How many stories have you heard of people taking language classes for three or four years and still not having a handle on the language in question? Or is it the case that the person has taken three years and have all but forgotten everything the have learn?
Too many times I have heard the allegory of the faulty language class. Usually it flows something similar to this:
Jane is interested in learning Spanish, so she decides to take a year long language class in high school each year for her entire four-year high school career. After the fourth year, she feels she can read and write it decently, but lacks the vocabulary and knowledge to write an artistic piece as she can in her native tongue. Her speaking ability is shoddy, with broken sentences and long pauses. Now, ten years later, she only remembers a few phrases and some of the basic grammar structures.
And the common verdict of this story: language classes do not provide and enhance the background nor the skills that are needed to communicate in the target language. My assertion, this is a fallacy.
The average language class does lack in many aspects, but does not alter it as useless as you may think. Language classes help to lay a foundation and serve as an introduction to the language. The time that you spend in the classroom can be used to ask questions, practice formulating sentences, and learn to work around words that you do not know with other phrases. But there are two key points that must sink in before one can make the most of their classroom opportunities: (1) there is no such thing as simply “picking up” a language and (2) languages are an art; not an exact science.
I took the full four years of high school Spanish before I graduated, even though the school required a minimum of two years of the same language. I even petitioned my Spanish department to allow me to skip the designated fourth year class and instead attend the fifth/sixth year. What does that have to do with anything? I have only one word: initiative. Language learning does not just happen. It takes a high degree of effort to improve and enhance lingual skills.
A lot of people, with little if not zero experience with second languages, come into class thinking that they simply have to attend and hear the language to learn it. Unfortunately, this does not work as we wish as our minds are set to filter out both individual and strings of sounds that are not present in our native tongue. This idea is often known as “databasing” where certain sounds present in the native alphabet are kept while others are filtered out. When we are little, about a year to two-years old, we begin to build our database. Sounds that we hear and try to mimic stay with us, as others begin to fade away. This, however, does not mean that we cannot later use the sounds in speech, but that we must pay careful attention, relearn them, and then assign meaning to these sounds.
This means that languages, especially those much more different than the first, require a bit of work before individual words can be picked out. However, this does not indicate that higher exposure to the languages does not improve the rate at which lingual skill is acquired. It is quite on the contrary, but the problem is that only exposure does not equal learning.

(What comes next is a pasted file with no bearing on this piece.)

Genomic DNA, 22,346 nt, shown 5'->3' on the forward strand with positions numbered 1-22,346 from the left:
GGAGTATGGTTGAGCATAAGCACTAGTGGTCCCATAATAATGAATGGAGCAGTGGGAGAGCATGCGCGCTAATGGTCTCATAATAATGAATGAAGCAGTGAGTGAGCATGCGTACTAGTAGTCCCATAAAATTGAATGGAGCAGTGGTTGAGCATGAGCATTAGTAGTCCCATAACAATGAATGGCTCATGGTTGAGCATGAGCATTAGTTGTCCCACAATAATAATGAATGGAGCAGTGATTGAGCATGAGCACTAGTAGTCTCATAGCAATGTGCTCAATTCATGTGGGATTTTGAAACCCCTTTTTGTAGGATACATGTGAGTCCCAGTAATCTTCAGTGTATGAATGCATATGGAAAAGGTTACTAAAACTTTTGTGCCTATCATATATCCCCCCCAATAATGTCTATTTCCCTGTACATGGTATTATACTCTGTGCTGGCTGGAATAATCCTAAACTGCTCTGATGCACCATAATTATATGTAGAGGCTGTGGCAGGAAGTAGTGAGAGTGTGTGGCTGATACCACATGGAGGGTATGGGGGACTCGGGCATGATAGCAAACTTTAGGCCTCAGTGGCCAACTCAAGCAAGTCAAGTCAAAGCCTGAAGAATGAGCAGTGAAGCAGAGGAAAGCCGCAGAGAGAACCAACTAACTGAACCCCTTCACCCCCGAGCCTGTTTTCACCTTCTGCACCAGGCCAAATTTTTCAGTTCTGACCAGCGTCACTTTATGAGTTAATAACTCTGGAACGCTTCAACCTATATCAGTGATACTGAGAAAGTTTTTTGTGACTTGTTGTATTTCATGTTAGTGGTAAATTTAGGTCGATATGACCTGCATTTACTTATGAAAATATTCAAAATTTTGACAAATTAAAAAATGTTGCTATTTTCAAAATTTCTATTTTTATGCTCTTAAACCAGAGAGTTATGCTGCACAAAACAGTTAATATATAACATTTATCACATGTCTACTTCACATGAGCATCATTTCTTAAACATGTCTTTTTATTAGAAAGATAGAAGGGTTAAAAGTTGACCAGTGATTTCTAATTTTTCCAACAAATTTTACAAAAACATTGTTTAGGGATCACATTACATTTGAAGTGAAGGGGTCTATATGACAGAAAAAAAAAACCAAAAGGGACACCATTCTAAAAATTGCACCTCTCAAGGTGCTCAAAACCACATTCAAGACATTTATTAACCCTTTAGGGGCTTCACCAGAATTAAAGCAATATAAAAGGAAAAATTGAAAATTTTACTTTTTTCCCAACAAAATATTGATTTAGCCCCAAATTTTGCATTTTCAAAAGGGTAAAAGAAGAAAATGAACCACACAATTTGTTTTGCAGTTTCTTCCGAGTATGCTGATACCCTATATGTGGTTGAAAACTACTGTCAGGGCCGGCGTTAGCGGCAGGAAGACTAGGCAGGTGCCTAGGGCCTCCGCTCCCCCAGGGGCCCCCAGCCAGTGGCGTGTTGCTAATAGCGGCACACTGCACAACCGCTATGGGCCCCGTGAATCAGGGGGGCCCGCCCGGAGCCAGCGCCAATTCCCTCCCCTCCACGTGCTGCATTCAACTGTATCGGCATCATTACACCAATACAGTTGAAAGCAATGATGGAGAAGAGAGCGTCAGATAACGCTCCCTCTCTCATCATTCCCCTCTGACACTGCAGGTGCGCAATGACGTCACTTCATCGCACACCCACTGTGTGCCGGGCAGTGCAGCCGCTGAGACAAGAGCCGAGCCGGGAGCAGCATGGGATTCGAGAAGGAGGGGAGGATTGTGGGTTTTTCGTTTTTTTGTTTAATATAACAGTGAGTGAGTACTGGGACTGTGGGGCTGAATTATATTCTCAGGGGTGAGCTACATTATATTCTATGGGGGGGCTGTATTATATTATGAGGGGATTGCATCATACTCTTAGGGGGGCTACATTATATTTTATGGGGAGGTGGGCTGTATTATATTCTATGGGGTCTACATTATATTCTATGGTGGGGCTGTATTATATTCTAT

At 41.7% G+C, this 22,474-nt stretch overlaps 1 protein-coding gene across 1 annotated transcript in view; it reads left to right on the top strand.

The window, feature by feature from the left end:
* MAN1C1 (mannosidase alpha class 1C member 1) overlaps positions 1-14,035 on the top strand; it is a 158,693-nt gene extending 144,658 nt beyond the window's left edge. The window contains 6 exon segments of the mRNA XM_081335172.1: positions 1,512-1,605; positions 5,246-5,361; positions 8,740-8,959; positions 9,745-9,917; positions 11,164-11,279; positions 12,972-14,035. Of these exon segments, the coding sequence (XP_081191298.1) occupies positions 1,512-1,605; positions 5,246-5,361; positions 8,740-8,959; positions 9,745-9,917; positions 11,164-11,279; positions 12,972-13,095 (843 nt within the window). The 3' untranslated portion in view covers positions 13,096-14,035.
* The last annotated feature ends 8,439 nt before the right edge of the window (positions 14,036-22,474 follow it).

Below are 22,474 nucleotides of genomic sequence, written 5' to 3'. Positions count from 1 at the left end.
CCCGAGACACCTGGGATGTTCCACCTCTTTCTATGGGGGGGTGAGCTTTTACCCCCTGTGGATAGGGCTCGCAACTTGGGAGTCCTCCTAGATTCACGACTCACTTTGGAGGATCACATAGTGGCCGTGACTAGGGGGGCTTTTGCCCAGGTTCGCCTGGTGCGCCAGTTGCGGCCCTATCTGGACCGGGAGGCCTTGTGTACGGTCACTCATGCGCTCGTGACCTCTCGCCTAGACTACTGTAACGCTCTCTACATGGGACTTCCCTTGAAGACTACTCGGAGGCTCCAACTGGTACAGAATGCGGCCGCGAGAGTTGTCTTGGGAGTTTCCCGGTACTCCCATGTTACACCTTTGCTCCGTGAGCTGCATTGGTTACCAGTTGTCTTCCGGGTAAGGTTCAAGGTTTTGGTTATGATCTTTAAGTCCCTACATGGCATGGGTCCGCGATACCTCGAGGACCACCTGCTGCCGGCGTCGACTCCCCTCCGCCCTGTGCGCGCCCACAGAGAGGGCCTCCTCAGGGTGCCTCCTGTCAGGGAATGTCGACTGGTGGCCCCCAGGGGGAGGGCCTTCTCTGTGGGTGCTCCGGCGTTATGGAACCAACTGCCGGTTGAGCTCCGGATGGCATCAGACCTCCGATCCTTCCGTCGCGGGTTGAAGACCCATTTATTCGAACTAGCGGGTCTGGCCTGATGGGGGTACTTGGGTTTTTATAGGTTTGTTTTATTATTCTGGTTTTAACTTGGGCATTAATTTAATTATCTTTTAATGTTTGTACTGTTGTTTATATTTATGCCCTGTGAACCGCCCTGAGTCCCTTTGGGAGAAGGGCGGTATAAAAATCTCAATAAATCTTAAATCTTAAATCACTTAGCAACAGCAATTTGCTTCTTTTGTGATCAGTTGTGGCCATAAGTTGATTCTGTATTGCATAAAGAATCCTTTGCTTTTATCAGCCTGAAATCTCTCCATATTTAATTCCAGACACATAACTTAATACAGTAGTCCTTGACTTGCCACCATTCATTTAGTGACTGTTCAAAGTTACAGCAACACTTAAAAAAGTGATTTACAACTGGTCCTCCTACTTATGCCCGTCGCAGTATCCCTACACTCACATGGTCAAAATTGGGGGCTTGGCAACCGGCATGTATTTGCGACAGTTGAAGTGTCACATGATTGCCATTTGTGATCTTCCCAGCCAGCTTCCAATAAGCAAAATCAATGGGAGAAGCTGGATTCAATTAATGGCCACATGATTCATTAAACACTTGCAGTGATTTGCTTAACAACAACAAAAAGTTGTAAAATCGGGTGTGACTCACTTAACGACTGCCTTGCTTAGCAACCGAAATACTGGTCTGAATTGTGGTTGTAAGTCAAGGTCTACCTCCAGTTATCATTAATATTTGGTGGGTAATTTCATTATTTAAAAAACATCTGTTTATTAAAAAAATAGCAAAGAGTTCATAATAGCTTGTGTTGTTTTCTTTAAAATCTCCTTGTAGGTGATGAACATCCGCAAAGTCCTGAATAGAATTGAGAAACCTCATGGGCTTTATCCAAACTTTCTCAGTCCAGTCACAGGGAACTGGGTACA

The second idea to keep in mind is that language is a communicative art. It is not exact, as there are often multiple words and phrases that have similar meanings, which allows people to work around with what vocabulary that have at their disposal. This can be a huge issue with language classes, as a lot of them try to approach languages as a science with direct formulas. The main benefit of a class is that you do receive grammar instruction which can sometimes be hard to get or confusing in an out-of-classroom setting.
Now, language classes may not be the most effective mode to learn by nor are they designed to be the only method with which to learn the target language. In class you get about an hour’s worth of instruction and exposure and then it is up to the learner to continue. Another hit on the class is that it is likely not tailored to meet the learner’s style. Some people need instruction in the language to give them a chance to take note of pronunciation and ask questions back in the language to practice construction and entertain curiosity while others may not be able to puzzle out the meaning of the instruction, but could use more grammatical teaching. Some need writing and reading practice as they have already had experience in conversation and others vice versa.
All in all, language learning consists of many components which different teaching methods are more effective at teaching. Many people frown on languages classes even though they have their advantages. These advantages are overshadowed by advertisements of learning software and the movement towards online self-teaching creating a massive underestimation of the classroom value.